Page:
Apparently, such disclosure (of the truth, I might add) could undermine the integrity of the financial system! Are these guys serious? You’ve got Stevens’ in one corner blowing bubbles in Sydney and Melbourne real estate markets and Byers in another saying it’s all good…and even if it’s not, no one should know about it.
This type of regulatory neglect beggars belief.
Unlike the Fed, maintaining financial stability is one of the RBA’s mandates. Surely then it can see that it’s contributing to a massive amount of long term financial instability with its current policies?
House price booms always end in busts. It’s just a matter of time, and Australia is no different. However, our recent experience is different from most other nations.
That is, we’ve had the benefit of a long secular decline in interest rates from a peak of around 17% in the early 1990s to 2.25% (and heading lower) now.
At the same time, we had two massive terms of trade booms. The first one lasted from 2002 until 2008. The second one was shorter but bigger, lasting from 2009 to 2011. These provided a massive injection of money into the economy, money that we gratefully borrowed against to speculate on real estate.
The result of all this is a massive house price boom, now narrowly concentrated in the main markets of Sydney and Melbourne. There’s no reason why it can’t keep going for another couple of years either.
While ever Stevens keeps pushing the interest rates buzzer, Byers looks the other way and the government refuses to address the tax distortions that encourage capital to pour into property, prices will march higher.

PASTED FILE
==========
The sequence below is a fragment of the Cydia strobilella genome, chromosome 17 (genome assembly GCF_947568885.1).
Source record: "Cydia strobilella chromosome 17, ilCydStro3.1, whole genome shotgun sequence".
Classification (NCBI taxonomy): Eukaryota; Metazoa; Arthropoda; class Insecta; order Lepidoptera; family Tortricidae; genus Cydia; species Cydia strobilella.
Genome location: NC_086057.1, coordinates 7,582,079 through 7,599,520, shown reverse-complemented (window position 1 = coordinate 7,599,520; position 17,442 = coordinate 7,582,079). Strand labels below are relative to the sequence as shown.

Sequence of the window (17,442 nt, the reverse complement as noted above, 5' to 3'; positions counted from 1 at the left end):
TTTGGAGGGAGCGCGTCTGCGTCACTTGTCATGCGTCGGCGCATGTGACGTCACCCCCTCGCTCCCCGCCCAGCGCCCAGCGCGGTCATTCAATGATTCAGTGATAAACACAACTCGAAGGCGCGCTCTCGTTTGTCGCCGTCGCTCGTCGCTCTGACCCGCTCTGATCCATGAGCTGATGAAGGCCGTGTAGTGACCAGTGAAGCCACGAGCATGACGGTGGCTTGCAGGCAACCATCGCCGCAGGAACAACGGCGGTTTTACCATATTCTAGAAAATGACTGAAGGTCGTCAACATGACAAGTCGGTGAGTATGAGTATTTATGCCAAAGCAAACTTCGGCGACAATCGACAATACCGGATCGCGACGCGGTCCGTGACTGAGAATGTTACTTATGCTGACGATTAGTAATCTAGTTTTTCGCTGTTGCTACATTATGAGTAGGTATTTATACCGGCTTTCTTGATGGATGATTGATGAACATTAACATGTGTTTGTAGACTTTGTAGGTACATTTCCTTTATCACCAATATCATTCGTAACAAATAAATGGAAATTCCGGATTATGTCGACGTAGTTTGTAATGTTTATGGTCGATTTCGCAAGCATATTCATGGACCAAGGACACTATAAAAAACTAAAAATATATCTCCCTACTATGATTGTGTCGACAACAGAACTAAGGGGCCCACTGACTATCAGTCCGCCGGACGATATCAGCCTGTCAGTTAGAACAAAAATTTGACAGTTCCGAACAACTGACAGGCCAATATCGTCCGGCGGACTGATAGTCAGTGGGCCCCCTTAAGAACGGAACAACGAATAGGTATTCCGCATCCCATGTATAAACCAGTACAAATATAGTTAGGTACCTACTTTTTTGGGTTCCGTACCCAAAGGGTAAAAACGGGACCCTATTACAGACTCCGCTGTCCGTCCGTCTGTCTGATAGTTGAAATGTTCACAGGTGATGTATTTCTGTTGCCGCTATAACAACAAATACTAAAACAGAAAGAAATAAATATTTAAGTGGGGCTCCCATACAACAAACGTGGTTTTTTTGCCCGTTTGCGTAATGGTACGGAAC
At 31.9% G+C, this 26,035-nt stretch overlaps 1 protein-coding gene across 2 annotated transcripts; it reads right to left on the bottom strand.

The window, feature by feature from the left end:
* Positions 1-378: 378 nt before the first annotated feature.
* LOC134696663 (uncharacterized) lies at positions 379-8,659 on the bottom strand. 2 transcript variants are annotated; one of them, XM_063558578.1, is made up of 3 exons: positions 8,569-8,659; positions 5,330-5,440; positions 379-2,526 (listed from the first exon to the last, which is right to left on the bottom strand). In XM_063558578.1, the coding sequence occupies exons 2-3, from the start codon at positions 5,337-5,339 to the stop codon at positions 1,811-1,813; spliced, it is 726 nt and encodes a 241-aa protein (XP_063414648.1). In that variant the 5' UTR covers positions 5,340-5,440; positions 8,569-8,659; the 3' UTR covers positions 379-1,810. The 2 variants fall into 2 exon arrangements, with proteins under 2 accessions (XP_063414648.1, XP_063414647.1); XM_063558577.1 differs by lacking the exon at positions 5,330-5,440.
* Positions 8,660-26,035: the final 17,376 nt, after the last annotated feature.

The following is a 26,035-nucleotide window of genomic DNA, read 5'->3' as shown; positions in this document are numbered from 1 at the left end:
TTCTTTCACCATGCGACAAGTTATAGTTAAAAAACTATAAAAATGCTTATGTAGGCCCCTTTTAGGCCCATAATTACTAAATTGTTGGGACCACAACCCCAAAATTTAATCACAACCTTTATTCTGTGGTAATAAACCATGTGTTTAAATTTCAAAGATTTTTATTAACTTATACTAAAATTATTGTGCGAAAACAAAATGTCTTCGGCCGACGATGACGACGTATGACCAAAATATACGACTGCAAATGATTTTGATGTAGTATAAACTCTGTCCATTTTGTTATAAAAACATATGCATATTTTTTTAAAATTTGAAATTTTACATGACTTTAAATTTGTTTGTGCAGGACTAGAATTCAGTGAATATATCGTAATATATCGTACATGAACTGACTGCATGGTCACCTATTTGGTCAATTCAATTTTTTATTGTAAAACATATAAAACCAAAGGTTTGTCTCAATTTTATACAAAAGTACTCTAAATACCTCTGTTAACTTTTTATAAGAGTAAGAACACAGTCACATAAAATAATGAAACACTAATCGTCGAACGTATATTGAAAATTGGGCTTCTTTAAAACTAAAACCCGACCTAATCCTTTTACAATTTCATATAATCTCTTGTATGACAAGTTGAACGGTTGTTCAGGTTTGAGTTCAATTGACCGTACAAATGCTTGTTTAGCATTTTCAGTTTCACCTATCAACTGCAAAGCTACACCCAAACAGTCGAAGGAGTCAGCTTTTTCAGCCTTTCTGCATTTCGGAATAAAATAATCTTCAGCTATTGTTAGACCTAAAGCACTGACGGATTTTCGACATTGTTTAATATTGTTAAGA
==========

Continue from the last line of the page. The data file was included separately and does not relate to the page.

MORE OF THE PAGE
But the gains will only accrue to speculators or those who have been in the market for years. It’s these players who can leverage up their increased housing equity to push prices up even further.
There’s nothing wrong with this at an individual level. People are just responding to price signals. But at an aggregate level, it’s disastrous. Apart from creating a huge boom that will turn to a bust when the stimulus runs out, it’s also creating increased social tensions as Australian society fractures between the haves and have nots.
And when the bust hits, that’s when those tensions will boil over. It’s all well and good to have a boom and economic ‘good times’. But when it’s a boom created out of easy money, the ‘good times’ never last.
Despite history teaching this lesson over and over again, we appear doomed to ignore it. Human hubris knows no bounds.
So what can you do to survive?
The first thing to do is acknowledge it. Know what’s coming down the pipeline so you’re at least partly mentally prepared for it. Most wont be.
Second, realise that it will probably be slow to materialise. That gives you time. So if you want to join in and take advantage of the Fed’s and the RBA’s insanity (while occasionally despairing at it), do it now.
One thing is for sure: interest rates are staying low for some time. If you want income generating ideas in such an environment, keep an eye out for a new income product we’re launching this weekend called Total Income.
I’ve asked Total Income editor Mat Hibbard to contribute to Markets and Money this week and introduce you to some of his income generating ideas.